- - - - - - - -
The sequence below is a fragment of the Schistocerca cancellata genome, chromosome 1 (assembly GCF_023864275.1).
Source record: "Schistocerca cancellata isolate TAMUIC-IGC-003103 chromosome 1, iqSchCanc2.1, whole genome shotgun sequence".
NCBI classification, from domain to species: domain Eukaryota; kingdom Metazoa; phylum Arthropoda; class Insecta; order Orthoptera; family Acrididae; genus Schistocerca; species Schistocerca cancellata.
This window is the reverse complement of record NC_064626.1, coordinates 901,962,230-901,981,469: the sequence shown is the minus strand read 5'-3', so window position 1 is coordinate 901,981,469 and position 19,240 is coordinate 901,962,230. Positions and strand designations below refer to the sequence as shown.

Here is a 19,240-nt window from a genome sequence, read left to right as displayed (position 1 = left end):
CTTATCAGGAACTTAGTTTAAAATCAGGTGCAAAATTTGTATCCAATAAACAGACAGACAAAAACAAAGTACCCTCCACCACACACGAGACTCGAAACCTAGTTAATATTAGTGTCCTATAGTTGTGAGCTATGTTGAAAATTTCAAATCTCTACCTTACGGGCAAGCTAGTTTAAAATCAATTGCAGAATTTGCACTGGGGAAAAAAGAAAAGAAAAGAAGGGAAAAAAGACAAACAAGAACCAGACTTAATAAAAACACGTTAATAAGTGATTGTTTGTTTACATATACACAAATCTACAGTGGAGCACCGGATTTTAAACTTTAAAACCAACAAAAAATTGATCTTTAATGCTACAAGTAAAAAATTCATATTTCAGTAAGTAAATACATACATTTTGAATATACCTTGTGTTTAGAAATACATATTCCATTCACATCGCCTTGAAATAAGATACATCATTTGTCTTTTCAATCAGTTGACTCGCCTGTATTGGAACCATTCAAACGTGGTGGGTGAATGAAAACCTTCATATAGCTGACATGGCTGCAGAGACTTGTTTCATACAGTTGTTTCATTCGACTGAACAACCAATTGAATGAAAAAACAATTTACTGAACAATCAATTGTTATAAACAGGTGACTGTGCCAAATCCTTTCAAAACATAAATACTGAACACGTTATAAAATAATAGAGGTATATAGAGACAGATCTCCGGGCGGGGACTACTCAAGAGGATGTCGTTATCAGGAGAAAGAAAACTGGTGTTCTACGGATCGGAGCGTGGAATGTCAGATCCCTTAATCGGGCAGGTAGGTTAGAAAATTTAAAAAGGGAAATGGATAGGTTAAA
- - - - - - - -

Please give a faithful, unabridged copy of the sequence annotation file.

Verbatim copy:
The sequence below is a fragment of the Schistocerca cancellata genome, chromosome 1 (assembly GCF_023864275.1).
Source record: "Schistocerca cancellata isolate TAMUIC-IGC-003103 chromosome 1, iqSchCanc2.1, whole genome shotgun sequence".
NCBI classification, from domain to species: domain Eukaryota; kingdom Metazoa; phylum Arthropoda; class Insecta; order Orthoptera; family Acrididae; genus Schistocerca; species Schistocerca cancellata.
This window is the reverse complement of record NC_064626.1, coordinates 901,962,230-901,981,469: the sequence shown is the minus strand read 5'-3', so window position 1 is coordinate 901,981,469 and position 19,240 is coordinate 901,962,230. Positions and strand designations below refer to the sequence as shown.

Here is a 19,240-nt window from a genome sequence, read left to right as displayed (position 1 = left end):
CTTATCAGGAACTTAGTTTAAAATCAGGTGCAAAATTTGTATCCAATAAACAGACAGACAAAAACAAAGTACCCTCCACCACACACGAGACTCGAAACCTAGTTAATATTAGTGTCCTATAGTTGTGAGCTATGTTGAAAATTTCAAATCTCTACCTTACGGGCAAGCTAGTTTAAAATCAATTGCAGAATTTGCACTGGGGAAAAAAGAAAAGAAAAGAAGGGAAAAAAGACAAACAAGAACCAGACTTAATAAAAACACGTTAATAAGTGATTGTTTGTTTACATATACACAAATCTACAGTGGAGCACCGGATTTTAAACTTTAAAACCAACAAAAAATTGATCTTTAATGCTACAAGTAAAAAATTCATATTTCAGTAAGTAAATACATACATTTTGAATATACCTTGTGTTTAGAAATACATATTCCATTCACATCGCCTTGAAATAAGATACATCATTTGTCTTTTCAATCAGTTGACTCGCCTGTATTGGAACCATTCAAACGTGGTGGGTGAATGAAAACCTTCATATAGCTGACATGGCTGCAGAGACTTGTTTCATACAGTTGTTTCATTCGACTGAACAACCAATTGAATGAAAAAACAATTTACTGAACAATCAATTGTTATAAACAGGTGACTGTGCCAAATCCTTTCAAAACATAAATACTGAACACGTTATAAAATAATAGAGGTATATAGAGACAGATCTCCGGGCGGGGACTACTCAAGAGGATGTCGTTATCAGGAGAAAGAAAACTGGTGTTCTACGGATCGGAGCGTGGAATGTCAGATCCCTTAATCGGGCAGGTAGGTTAGAAAATTTAAAAAGGGAAATGGATAGGTTAAA